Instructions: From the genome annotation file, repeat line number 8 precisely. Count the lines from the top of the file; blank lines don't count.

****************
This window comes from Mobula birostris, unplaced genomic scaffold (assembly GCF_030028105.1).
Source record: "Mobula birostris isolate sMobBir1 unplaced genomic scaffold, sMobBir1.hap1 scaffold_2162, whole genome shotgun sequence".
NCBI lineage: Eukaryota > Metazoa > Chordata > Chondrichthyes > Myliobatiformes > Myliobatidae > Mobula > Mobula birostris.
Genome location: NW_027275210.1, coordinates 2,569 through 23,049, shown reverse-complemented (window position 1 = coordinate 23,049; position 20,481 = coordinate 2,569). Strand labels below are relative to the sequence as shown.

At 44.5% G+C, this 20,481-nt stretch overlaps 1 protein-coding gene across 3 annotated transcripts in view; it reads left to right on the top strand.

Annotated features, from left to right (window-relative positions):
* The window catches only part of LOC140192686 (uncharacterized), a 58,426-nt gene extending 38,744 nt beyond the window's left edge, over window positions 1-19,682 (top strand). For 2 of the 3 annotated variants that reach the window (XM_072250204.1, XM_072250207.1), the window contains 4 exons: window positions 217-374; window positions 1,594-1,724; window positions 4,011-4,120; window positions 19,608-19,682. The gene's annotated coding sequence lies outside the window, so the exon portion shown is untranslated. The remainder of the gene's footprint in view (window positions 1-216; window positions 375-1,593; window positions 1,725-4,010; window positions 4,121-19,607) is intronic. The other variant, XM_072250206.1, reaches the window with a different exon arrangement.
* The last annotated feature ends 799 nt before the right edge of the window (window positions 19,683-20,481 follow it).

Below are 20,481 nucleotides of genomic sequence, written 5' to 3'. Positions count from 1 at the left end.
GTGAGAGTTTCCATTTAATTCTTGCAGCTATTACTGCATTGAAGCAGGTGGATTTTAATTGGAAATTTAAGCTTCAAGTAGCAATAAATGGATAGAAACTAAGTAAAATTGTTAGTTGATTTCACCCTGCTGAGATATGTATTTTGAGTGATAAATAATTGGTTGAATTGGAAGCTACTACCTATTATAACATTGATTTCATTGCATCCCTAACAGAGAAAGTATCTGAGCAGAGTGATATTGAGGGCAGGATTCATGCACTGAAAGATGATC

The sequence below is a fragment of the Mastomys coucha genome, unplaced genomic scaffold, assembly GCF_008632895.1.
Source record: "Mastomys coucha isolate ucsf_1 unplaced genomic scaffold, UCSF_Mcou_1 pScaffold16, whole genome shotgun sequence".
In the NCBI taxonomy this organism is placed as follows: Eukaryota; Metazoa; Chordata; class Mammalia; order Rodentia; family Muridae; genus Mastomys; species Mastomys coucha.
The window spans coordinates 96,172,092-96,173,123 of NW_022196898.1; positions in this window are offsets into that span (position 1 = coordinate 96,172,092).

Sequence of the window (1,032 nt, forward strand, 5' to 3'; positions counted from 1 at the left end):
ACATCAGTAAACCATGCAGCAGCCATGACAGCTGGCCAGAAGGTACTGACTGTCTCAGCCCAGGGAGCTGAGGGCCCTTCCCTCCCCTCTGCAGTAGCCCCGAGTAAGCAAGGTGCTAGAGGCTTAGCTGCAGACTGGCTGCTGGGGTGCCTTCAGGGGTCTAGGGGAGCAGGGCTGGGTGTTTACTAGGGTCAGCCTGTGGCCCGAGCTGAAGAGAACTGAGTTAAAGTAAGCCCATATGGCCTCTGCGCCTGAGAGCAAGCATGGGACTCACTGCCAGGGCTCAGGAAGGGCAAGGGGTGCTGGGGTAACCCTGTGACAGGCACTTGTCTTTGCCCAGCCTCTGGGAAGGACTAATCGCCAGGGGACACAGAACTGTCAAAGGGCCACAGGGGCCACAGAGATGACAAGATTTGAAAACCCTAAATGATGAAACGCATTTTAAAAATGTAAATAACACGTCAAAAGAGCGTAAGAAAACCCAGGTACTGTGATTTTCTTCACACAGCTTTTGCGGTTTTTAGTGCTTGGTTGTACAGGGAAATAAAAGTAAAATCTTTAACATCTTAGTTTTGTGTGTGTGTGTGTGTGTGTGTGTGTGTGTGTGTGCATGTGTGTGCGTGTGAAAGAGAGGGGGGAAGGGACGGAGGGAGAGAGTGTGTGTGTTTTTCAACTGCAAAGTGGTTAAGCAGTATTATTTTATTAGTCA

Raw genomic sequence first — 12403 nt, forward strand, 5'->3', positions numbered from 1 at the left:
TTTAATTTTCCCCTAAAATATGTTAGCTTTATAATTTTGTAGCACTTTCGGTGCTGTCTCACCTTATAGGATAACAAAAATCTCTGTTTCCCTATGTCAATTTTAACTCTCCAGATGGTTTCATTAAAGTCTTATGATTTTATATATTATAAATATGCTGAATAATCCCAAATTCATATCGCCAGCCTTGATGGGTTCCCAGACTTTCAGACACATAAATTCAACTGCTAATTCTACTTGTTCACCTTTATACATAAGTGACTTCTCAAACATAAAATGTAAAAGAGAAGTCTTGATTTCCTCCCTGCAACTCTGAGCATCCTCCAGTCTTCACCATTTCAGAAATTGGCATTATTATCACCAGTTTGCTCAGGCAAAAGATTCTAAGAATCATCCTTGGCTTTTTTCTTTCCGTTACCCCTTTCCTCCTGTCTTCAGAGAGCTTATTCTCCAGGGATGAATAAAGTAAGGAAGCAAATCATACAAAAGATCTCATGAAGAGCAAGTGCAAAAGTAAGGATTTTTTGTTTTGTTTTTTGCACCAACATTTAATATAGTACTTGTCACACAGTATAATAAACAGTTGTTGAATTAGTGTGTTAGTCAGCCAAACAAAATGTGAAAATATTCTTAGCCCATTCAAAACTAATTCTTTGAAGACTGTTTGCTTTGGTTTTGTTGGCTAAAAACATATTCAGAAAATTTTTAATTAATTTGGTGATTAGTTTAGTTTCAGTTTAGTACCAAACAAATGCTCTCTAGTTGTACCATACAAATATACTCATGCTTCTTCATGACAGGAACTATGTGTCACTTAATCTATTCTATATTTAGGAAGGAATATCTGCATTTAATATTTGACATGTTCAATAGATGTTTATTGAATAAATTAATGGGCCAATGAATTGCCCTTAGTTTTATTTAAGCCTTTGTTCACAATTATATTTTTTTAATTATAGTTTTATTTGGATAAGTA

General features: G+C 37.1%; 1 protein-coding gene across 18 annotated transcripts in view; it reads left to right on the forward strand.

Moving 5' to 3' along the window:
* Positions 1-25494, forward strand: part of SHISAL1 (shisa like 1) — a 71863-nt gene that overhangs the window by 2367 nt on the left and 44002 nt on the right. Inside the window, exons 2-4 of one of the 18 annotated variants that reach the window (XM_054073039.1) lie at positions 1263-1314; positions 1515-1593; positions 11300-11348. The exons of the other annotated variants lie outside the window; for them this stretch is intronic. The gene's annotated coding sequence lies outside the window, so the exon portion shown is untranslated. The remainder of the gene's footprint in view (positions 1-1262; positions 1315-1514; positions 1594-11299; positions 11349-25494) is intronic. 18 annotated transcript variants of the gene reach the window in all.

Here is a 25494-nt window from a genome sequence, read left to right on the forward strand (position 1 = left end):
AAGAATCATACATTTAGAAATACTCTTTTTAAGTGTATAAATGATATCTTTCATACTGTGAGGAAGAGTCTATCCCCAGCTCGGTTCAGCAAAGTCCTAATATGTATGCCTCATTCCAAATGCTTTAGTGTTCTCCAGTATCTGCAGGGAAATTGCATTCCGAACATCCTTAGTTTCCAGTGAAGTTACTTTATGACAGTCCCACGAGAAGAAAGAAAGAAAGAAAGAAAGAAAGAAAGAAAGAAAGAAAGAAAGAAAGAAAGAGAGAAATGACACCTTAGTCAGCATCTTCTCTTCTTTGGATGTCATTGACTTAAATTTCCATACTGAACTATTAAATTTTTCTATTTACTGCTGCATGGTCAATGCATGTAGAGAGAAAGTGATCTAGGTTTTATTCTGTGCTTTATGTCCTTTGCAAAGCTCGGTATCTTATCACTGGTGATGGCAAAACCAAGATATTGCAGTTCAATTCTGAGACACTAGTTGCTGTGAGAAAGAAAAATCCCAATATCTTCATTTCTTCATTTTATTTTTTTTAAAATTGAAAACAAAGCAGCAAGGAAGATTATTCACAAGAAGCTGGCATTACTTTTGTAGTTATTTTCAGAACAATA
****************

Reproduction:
* The last annotated feature ends 799 nt before the right edge of the window (window positions 19,683-20,481 follow it).